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Letter to LCS Regarding FY 2016 Budget Process

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June 2, 2014

David Richardson
Legal Services Corporation
3333 K Street, N.W.
Washington, D.C. 20007

Re: Washington Council of Lawyers comments for FY 2016 LSC budget process

Dear Mr. Richardson:

As the Legal Services Corporation prepares its budget request to the Administration and Congress for the 2016 fiscal year, the Washington Council of Lawyers writes to highlight the need for increased funding to match the increasing demands on overburdened and under-resourced civil legal services.

The Washington Council of Lawyers is a non-profit organization committed to the spirit and practice of law in the public interest. Founded in 1971, the Washington Council of Lawyers is the D.C. area’s only voluntary bar association dedicated exclusively to promoting pro bono and public interest law. Council members represent every sector of the Washington legal community: lawyers and pro bono coordinators from large and small law firms and law schools; lawyers from public interest groups, government agencies and congressional offices; and law students and members of law-related professions. We share a common concern for the well-being of our community and the integrity of our civil and constitutional rights.

In 2012, four years into the recession that began in 2008, WCL devoted substantial effort to a report on legal services delivery in the United States. Our review spotlighted a dire reality: funding to vital legal aid programs had plummeted, while the demand for their services had climbed to an all-time high. For example, the report notes that: “Despite a projected rise in the number of Americans living below the poverty line between 2010 and 2013, Congress slashed LSC funding by 17% between 2010 and 2012. These and other cuts had immediate negative effects in the District. By way of example, one LSC recipient—Neighborhood Legal Services—was forced to lay off three attorneys after 2010. Given that one attorney can serve as many as 300 clients, these layoffs left nearly a thousand vulnerable D.C. residents without vital legal aid.” The situation is no less severe today, after still more years of sustained above-peak demand and diminished funding from all sources. Particularly alarming is that, because overall economic activity has slowed and interest rates have been close to zero for years, IOLTA funding for legal services has all but collapsed. See IOLTA Programs Find New Funding to Support Legal Services, March 1, 2013; Memorandum from LSC President Sandman, July 19, 2013 (LSC FY 2015 budget request memorandum), at 3.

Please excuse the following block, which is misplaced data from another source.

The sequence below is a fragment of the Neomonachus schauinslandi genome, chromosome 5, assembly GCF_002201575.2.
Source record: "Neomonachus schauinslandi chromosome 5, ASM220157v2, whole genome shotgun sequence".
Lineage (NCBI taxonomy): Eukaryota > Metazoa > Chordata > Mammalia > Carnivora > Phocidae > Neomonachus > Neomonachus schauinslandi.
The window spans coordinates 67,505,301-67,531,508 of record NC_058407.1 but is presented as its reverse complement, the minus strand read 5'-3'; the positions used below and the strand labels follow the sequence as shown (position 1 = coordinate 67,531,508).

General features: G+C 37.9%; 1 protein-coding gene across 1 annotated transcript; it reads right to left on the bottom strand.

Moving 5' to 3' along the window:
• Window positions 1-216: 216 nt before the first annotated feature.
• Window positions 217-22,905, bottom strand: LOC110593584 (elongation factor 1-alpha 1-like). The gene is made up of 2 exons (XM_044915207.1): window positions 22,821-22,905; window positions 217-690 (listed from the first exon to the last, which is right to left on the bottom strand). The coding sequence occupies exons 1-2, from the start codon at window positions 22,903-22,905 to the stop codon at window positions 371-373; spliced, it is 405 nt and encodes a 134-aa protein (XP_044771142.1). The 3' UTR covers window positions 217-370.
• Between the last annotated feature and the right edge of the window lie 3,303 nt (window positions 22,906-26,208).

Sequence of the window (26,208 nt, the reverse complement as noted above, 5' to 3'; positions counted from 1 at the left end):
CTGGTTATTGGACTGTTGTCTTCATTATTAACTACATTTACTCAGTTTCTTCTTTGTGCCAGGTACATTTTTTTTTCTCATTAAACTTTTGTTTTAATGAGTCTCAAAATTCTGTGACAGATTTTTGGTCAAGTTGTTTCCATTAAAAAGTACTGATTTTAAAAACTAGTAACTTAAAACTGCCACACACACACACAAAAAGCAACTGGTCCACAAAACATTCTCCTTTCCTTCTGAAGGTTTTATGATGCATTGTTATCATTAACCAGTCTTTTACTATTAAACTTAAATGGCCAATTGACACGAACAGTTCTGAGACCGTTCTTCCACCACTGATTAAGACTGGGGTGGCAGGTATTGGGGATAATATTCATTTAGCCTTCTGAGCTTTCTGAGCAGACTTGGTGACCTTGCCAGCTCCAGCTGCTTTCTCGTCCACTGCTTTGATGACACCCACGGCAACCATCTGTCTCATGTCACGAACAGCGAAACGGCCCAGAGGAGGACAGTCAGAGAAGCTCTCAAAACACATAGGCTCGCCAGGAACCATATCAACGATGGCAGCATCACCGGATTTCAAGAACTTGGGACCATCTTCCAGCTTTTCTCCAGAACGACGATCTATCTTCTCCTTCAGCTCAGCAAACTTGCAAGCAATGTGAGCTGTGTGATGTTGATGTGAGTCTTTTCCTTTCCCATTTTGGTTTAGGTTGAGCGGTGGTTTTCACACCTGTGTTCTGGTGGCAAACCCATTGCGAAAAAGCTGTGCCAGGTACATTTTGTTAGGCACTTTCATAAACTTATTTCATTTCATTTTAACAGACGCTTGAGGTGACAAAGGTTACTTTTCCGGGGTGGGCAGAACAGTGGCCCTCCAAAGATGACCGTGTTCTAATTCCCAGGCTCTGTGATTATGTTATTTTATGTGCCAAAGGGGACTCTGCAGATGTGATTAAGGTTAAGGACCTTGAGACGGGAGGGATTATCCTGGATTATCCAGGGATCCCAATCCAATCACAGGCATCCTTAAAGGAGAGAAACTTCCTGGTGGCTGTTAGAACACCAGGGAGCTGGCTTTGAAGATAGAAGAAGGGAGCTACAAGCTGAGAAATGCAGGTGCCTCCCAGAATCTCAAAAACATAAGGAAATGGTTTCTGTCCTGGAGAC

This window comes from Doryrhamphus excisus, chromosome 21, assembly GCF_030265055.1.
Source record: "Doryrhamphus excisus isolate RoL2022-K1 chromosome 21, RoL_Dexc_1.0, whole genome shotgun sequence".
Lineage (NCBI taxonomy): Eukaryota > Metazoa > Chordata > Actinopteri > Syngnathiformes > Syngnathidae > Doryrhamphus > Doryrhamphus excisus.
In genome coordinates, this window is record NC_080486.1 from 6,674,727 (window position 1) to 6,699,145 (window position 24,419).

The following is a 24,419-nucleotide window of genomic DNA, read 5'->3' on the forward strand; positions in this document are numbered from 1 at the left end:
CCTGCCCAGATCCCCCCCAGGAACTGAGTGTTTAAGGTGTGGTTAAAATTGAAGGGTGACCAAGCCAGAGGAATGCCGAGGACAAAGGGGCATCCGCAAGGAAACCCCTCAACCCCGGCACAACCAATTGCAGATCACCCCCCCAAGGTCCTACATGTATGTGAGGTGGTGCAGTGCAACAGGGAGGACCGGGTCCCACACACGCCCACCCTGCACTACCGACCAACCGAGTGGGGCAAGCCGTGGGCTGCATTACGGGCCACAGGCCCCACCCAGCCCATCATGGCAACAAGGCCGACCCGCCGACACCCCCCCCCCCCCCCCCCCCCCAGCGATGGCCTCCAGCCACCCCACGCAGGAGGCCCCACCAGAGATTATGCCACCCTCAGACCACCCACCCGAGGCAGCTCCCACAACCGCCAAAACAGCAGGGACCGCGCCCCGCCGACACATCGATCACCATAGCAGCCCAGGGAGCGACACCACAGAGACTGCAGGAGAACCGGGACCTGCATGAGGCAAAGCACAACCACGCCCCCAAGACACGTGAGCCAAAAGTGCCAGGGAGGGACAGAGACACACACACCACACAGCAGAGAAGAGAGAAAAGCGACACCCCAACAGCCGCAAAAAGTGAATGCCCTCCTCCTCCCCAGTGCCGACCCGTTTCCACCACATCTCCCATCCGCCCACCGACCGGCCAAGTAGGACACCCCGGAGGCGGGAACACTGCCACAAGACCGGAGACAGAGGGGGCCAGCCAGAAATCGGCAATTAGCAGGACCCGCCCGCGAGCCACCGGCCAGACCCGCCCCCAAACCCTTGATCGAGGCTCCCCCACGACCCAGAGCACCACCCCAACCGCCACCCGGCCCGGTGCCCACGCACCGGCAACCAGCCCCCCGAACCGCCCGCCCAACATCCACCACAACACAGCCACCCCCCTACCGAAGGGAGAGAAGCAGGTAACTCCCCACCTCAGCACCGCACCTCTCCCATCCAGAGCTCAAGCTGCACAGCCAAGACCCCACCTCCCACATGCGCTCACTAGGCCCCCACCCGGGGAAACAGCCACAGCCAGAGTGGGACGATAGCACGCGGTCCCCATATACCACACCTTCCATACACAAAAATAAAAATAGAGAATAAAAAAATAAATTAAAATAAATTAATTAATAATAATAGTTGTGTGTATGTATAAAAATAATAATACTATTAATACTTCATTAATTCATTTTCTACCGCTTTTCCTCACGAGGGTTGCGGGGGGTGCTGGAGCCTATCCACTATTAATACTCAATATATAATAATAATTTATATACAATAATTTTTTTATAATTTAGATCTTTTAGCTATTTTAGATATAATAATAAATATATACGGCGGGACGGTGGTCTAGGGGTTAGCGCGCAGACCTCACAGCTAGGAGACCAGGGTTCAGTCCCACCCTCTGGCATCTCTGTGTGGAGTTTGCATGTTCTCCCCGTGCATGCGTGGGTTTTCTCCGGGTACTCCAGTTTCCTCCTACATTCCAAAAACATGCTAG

Failure to respond to this crisis with adequate funding increases—even to make up for the severe cuts already suffered, let alone to address the new need—is in effect a policy choice to jeopardize programs that protect low-income families’ access to such basic human needs as safe housing, food, subsistence income, safety, and family stability.

As our 2012 Report stated, we are convinced that the most effective way to ensure that low-income families in this country have equal access to justice in the form of quality civil legal aid is to provide adequate support and funding to LSC. Yet the Administration has requested only bare-bones funding for LSC in each of the past two fiscal years—and Congress has reduced it even further. To reverse this trend, the Administration and Congress must take immediate action to protect legal aid programs and the constituents they serve.

In our judgment, status quo levels of LSC funding are inadequate even to address the needs of easier times. We believe that the FY 2016 LSC budget should be increased from past levels in order to meet the increased demand for legal services, beginning with additional funds for Field Grants—the LSC’s core grant funding mechanism—to enable America’s legal services providers to address the legal needs of an ever larger low-income population. We also support additional increases for Technology Initiative Grants and Pro Bono Initiative Grants, as we believe that funds directed there will encourage creative thinking and the multiplication of available legal services.

As a bar association whose members seek to ensure that our courts provide justice for all Americans, we feel it is imperative to recognize the sorely deficient capacity of LSC grantees to fulfill their critical mission after years of increased demand and decreased funding. We urge that the FY 2016 LSC budget be sufficient to ensure that our nation’s understaffed, overburdened legal services offices are not asked to do more and more with less and less.

Respectfully submitted,

Elizabeth Howe
Washington Council of Lawyers

cc:   Mr. James Sandman
Mr. John G. Levi

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